Richemont chairman Johann Rupert said it was South Africa’s biggest crisis so far ­ the “final straw”. “Can you imagine the impact if you start shutting mines?” he said.

The mining industry, which uses 15% of Eskom’s capacity, accounts for 7% of the economy, more than 30% of exports and more than 25% of foreign exchange earnings.

Other industries and sectors are on high alert. Sasol announced it would reduce electricity us e “by a meaningful amount” but warned it would affect production.

The power cuts have also disrupted 2010 stadium construction , with companies splurging millions on generators.

Grinaker-LTA Building area director Leon Petrie warned there would be a “huge problem” at the stadium in Port Elizabeth , while Piet van Heerden, project manager in Polokwane, said things were “quite bad”.

Gauteng’s Soccer City is on track but Mike Moody, project manager for Grinaker-LTA Building, said he was worried about the knock-on effect that power failures could have on cement, steel and aluminium.

Chamber of Commerce and Industry economist Bill Lacey said the power crisis could have “a drastic effect on our economic performance this year”.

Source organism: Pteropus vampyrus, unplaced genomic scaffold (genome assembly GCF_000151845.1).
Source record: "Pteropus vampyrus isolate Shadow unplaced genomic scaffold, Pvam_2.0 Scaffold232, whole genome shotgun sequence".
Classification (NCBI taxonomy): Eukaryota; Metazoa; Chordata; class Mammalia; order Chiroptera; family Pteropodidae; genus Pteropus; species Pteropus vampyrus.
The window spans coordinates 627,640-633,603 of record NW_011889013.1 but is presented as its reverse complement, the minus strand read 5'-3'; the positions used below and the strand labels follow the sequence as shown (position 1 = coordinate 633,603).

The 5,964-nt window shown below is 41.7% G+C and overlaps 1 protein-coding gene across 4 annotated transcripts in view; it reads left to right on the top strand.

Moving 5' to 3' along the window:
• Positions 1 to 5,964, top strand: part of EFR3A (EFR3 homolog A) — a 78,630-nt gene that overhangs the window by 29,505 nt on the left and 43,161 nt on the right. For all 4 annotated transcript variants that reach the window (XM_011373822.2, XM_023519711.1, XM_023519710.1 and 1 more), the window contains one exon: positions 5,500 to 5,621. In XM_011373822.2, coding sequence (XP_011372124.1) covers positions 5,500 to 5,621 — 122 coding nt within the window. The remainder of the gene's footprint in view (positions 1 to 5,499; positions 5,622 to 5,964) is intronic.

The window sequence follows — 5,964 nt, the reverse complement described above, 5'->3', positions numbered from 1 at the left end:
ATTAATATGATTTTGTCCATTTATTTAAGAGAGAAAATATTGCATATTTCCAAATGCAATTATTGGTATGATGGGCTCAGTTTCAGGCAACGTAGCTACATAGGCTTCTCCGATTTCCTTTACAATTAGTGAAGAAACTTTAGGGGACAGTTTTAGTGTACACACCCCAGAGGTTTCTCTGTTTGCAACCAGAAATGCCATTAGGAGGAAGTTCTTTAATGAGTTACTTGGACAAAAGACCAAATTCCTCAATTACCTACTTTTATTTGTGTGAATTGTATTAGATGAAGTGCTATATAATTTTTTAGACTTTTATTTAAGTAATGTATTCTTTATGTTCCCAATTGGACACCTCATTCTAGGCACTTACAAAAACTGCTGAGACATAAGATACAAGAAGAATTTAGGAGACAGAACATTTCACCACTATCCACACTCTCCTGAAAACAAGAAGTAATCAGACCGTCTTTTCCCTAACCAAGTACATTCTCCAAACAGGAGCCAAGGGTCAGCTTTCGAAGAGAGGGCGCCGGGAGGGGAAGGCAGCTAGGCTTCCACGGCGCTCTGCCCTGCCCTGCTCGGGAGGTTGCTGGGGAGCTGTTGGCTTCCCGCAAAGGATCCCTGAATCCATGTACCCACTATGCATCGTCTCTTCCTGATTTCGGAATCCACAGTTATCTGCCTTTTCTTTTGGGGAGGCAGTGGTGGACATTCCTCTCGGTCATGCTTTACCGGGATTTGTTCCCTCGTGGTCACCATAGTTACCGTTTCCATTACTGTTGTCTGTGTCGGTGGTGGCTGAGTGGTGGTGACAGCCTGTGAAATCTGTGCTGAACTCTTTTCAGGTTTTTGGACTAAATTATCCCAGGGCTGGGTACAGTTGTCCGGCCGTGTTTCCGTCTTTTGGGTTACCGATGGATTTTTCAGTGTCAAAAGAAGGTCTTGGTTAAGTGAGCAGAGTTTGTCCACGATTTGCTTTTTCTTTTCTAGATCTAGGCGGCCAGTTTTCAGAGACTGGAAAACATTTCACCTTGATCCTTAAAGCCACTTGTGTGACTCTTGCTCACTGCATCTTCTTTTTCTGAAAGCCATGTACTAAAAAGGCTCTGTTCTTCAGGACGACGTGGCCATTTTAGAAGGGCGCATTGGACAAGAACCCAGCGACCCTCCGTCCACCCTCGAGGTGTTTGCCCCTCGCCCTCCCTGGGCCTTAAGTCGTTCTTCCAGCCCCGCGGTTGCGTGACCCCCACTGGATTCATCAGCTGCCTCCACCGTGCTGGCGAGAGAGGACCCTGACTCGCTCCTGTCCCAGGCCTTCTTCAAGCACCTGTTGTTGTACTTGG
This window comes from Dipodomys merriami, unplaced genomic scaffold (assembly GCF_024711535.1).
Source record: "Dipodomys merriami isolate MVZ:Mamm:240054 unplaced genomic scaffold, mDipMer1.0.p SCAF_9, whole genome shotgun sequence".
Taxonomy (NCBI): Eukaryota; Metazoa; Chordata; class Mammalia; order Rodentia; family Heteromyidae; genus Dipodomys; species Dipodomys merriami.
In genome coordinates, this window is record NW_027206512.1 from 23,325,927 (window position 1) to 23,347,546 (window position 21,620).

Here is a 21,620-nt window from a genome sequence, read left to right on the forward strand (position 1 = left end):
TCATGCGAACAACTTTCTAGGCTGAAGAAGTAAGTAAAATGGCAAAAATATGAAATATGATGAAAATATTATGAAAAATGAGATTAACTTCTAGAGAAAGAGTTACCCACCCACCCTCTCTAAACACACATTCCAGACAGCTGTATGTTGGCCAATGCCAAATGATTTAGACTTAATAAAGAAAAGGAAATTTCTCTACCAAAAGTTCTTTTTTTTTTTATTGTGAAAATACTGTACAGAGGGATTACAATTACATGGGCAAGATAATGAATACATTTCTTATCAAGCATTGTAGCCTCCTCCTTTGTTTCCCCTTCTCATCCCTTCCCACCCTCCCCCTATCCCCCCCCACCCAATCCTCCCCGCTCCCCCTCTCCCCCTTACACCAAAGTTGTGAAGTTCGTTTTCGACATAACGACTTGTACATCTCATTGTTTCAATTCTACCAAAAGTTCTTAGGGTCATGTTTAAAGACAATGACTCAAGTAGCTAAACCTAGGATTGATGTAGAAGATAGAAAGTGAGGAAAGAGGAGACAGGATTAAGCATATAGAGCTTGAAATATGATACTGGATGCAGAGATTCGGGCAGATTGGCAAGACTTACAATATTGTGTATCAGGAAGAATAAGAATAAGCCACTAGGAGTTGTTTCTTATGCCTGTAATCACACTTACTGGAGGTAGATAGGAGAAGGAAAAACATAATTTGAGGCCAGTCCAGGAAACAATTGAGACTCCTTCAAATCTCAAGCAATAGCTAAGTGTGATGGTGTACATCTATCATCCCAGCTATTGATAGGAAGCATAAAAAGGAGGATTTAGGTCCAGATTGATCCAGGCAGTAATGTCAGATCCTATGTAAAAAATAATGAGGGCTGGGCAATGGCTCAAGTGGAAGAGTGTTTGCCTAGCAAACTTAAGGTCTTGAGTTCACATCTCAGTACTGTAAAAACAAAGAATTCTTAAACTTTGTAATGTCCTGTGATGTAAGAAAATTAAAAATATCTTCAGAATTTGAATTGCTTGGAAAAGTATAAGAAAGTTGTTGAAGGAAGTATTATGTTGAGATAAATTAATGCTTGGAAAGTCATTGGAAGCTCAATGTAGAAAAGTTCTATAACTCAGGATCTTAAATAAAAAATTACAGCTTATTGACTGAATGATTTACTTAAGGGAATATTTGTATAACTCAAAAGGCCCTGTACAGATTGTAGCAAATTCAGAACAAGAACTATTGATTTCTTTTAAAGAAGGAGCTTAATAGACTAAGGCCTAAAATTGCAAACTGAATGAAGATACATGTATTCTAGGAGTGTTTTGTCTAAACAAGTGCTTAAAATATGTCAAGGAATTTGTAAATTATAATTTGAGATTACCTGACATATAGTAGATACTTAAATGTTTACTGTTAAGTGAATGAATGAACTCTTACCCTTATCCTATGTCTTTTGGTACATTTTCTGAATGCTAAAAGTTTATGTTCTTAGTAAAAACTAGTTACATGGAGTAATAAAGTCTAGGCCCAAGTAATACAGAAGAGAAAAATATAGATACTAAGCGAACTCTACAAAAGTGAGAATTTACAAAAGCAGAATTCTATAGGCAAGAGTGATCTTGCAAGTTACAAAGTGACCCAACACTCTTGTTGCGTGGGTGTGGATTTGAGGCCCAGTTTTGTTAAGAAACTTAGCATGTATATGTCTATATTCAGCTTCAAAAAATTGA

Business Unity South Africa chief executive Jerry Vilakazi said there was “a huge risk of jobs being lost as many companies are working 50% of the time”.

In a direct threat to economic growth, Eskom is evaluating its response to new customers, new projects and expansions.

The Police and Prisons Civil Rights Union’s general secretary, Abbey Witbooi, said black- outs were affecting police response times and crippling prison and traffic department computer systems.

Eskom has been cagey about the extent of its problems. Spokesman Carin de Villiers said one of Koeberg’s two generating units would be offline for scheduled maintenance until May. The second unit, which was offline for refuelling late last year, would be fully functional soon.

She said: “ The guys at the stations are working around the clock to get everything sorted out.”

Eskom has 26 power stations with about five generating units each. The number of generating units down for maintenance account for 3658MW and those down for “other reasons” account for about 5000MW.

The SA Human Rights Commission said reports that the parastatal had not properly briefed emergency services, police stations and hospitals on the crisis was cause for concern.

Donovan Williams of the SA National Civic Organisation said: “We were always led to believe that our economic growth was planned and that ... electricity generation would be increased.”